In guidance issued today, OCR explained that, with a few limitations, healthcare providers may use patient information to contact recovered COVID-19 patients and provide information about donating blood and plasma.
In Part I of this mini-series last week, Dayle A. Duran, Esq., CIPP/US articulately described Apple and Google’s COVID-19 contact tracing API. Overall, she concluded that, if used as intended, the technology provides good privacy protections, but flagged that the real privacy risks lie in unintended use and function creep. Recently proposed bipartisan legislation may adequately address these concerns.
This is part one of a two-part series focused on COVID-19 contact tracing technology and its implications for US privacy law. The next installment of this series will examine legislative solutions to protect data subjects from misuse of information collected through contact tracing apps and related technologies.
Keeping track of the flurry of rules and changes related to telehealth during this COVID-19 public health emergency has been challenging. I offer the timeline below as a resource with links to all the underlying sources. I will update this timeline as changes come about.
In line with its other Notices of Enforcement Discretion, OCR announced today that it will not enforce HIPAA rules against healthcare providers and their business associates for HIPAA violations that occur during the good faith operation of a community-based COVID-19 specimen collection and testing site, such as a mobile, drive-through or walk-up site.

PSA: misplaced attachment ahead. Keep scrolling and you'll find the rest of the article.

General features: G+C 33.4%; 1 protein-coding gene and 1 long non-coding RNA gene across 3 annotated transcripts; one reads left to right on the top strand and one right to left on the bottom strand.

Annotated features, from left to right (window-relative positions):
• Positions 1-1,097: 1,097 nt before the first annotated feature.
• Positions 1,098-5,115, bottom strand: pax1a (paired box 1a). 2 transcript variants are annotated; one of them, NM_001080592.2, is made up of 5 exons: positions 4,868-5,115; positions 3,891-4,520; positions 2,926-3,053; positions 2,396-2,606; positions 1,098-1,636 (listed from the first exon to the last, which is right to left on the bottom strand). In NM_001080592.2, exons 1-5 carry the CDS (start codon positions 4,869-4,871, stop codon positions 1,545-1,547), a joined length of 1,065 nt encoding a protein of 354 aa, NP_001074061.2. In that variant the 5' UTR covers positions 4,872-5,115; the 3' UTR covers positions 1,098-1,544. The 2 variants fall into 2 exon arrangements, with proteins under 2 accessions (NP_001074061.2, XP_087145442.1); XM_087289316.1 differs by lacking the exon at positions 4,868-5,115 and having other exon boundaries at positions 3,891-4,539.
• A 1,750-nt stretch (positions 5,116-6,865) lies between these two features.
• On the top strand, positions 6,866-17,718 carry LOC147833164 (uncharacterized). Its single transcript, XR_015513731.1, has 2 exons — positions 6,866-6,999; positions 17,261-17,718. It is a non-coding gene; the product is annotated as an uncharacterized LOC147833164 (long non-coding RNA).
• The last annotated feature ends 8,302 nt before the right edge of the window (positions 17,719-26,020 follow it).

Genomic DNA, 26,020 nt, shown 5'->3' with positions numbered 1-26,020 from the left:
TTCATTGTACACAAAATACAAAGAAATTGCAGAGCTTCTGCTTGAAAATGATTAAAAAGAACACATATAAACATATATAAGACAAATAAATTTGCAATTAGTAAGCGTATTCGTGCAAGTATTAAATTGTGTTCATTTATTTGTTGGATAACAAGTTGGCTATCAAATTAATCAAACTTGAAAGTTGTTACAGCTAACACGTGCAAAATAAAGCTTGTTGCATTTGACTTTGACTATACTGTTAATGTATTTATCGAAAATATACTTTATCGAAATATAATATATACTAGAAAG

Yesterday, Connecticut’s Commissioner of Public Health issued an order suspending licensure requirements for certain healthcare providers licensed in other states for a period of 60 days. This order continues to expand access to telehealth opportunities as out of state providers can now provide telehealth services to Connecticut residents.
By executive order late yesterday, Governor Ned Lamont expanded permission to offer “audio-only” telehealth services to commercial insurer’s in-network providers furnishing covered telehealth services. Two days ago, the Governor granted this permission to Medicaid providers serving Medicaid beneficiaries. The Executive Order also addresses licensure and location requirements and conditions for other providers wishing to offer telehealth services. Additionally, the order assures providers that compliance with federal agency guidance on HIPAA is adequate to meet state law.
DHHS announced waivers of various compliance requirements for providers to ease administrative and operational burdens during this pandemic. I think the theme here is that providers just need to do the best that they can during these challenging times. Those that prioritize patient care, act reasonably and in good faith and do not commit fraud or abuse will be spared from enforcement actions.